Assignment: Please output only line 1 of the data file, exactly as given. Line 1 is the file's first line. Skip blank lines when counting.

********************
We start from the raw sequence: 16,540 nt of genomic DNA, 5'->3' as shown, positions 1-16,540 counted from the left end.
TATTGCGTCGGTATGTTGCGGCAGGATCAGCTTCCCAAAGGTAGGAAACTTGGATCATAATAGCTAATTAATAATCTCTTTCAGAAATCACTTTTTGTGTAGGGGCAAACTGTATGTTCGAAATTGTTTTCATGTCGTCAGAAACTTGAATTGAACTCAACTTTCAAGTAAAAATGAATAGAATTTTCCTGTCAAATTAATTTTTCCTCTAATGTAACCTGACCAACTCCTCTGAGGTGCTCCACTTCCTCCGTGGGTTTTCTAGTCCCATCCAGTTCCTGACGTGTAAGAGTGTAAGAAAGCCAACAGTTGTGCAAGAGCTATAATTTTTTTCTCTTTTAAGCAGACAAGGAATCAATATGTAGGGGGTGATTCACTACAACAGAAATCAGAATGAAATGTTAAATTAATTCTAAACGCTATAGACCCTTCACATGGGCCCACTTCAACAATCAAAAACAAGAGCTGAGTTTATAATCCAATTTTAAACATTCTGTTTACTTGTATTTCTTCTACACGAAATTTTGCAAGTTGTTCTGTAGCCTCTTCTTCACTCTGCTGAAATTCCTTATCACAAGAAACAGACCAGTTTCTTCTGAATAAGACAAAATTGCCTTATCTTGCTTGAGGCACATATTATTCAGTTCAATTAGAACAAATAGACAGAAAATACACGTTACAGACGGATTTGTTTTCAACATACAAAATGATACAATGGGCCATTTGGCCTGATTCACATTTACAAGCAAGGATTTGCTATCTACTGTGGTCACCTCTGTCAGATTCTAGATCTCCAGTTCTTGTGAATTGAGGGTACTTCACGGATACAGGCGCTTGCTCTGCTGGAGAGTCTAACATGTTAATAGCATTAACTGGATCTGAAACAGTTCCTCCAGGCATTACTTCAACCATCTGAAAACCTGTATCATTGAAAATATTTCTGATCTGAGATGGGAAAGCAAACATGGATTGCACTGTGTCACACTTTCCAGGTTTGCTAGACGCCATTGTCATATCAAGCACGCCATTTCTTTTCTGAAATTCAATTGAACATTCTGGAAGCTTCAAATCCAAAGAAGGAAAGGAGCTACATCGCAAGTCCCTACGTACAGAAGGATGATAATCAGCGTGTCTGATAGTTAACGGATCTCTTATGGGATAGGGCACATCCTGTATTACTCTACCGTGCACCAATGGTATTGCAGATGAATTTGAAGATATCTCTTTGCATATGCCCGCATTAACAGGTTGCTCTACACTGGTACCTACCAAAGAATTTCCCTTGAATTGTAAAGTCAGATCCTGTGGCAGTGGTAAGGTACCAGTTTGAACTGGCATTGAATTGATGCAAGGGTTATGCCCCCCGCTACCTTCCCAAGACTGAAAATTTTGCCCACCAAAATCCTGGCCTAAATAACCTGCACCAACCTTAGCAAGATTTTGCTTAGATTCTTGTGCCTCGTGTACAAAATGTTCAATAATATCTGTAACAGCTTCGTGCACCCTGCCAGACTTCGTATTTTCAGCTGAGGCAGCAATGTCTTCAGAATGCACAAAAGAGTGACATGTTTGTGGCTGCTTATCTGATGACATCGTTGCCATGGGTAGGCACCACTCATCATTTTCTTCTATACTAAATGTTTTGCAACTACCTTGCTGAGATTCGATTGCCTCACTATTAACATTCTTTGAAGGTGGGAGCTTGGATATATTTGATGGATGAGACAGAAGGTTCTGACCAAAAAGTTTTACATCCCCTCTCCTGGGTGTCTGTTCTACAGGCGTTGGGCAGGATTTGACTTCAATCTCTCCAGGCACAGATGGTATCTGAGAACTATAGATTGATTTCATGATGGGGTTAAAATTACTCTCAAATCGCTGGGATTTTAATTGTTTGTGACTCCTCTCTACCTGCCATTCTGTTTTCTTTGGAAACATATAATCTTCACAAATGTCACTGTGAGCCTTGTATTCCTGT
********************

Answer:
We start from the raw sequence: 16,540 nt of genomic DNA, 5'->3' as shown, positions 1-16,540 counted from the left end.